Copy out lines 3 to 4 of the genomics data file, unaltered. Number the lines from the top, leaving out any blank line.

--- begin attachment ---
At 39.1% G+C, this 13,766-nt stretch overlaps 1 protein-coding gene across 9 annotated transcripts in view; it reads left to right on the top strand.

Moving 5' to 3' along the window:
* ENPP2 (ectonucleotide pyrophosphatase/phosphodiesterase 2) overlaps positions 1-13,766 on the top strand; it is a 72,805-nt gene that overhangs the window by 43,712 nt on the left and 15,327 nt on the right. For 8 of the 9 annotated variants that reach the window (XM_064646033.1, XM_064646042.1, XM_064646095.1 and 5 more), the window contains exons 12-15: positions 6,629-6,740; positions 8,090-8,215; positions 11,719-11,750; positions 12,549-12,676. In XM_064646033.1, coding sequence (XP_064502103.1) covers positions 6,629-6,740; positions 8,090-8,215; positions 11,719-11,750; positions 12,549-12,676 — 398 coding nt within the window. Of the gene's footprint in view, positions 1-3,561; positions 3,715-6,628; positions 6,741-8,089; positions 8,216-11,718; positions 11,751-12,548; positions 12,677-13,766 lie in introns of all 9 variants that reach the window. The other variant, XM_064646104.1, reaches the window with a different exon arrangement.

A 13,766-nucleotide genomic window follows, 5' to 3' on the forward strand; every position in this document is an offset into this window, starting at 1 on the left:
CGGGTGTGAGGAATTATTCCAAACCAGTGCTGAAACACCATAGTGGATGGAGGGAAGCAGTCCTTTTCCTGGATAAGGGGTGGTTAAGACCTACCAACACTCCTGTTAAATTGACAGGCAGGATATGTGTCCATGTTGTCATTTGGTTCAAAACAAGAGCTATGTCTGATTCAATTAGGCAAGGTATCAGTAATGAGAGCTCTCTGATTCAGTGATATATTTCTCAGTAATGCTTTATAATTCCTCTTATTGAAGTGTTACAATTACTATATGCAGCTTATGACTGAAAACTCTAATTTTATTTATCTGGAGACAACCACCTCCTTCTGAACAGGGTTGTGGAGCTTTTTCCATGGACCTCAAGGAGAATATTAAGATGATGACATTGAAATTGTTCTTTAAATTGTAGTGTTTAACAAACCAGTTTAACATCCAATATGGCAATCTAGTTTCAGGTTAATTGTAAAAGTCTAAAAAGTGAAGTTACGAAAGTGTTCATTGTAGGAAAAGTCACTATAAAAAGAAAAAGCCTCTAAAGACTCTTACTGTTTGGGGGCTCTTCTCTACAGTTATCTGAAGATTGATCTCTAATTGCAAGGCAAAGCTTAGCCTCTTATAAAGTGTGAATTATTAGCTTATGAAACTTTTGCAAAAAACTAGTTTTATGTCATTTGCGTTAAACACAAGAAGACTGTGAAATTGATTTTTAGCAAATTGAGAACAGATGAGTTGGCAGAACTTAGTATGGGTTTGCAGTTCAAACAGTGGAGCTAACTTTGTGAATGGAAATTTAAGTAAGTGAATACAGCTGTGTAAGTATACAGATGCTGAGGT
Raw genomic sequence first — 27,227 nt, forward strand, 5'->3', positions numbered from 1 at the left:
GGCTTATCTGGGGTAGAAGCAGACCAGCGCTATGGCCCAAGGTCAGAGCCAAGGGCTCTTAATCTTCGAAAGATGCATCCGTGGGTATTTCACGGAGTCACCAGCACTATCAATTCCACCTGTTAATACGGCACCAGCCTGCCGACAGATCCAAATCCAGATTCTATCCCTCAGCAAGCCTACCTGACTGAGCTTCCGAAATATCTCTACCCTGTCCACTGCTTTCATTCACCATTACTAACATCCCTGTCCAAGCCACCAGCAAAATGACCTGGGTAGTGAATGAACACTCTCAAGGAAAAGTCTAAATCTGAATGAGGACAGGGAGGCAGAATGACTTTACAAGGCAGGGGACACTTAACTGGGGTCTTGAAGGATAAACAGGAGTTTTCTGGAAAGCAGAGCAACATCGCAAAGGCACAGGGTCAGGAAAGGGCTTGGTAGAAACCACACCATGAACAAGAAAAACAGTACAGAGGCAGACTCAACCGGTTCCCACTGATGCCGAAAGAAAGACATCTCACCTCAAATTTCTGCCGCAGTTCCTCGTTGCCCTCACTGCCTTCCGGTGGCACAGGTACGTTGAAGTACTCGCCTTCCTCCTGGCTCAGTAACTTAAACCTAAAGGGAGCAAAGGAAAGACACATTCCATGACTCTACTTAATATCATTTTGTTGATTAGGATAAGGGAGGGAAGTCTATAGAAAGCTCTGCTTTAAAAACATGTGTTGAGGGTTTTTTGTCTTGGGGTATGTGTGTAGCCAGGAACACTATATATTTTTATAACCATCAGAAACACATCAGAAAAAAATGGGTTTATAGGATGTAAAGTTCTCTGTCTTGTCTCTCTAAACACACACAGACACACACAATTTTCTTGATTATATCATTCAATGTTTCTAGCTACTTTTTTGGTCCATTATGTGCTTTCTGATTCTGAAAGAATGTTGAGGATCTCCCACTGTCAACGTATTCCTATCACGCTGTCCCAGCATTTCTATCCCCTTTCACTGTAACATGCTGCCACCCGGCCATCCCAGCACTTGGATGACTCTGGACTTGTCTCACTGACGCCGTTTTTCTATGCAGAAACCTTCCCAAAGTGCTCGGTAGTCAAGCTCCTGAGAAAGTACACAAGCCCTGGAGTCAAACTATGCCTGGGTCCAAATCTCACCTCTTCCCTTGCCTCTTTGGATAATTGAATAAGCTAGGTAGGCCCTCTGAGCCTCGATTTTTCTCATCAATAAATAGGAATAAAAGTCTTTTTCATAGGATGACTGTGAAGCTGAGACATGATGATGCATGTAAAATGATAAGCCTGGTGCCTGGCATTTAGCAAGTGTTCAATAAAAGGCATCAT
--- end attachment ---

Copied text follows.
* ENPP2 (ectonucleotide pyrophosphatase/phosphodiesterase 2) overlaps positions 1-13,766 on the top strand; it is a 72,805-nt gene that overhangs the window by 43,712 nt on the left and 15,327 nt on the right. For 8 of the 9 annotated variants that reach the window (XM_064646033.1, XM_064646042.1, XM_064646095.1 and 5 more), the window contains exons 12-15: positions 6,629-6,740; positions 8,090-8,215; positions 11,719-11,750; positions 12,549-12,676. In XM_064646033.1, coding sequence (XP_064502103.1) covers positions 6,629-6,740; positions 8,090-8,215; positions 11,719-11,750; positions 12,549-12,676 — 398 coding nt within the window. Of the gene's footprint in view, positions 1-3,561; positions 3,715-6,628; positions 6,741-8,089; positions 8,216-11,718; positions 11,751-12,548; positions 12,677-13,766 lie in introns of all 9 variants that reach the window. The other variant, XM_064646104.1, reaches the window with a different exon arrangement.

A 13,766-nucleotide genomic window follows, 5' to 3' on the forward strand; every position in this document is an offset into this window, starting at 1 on the left: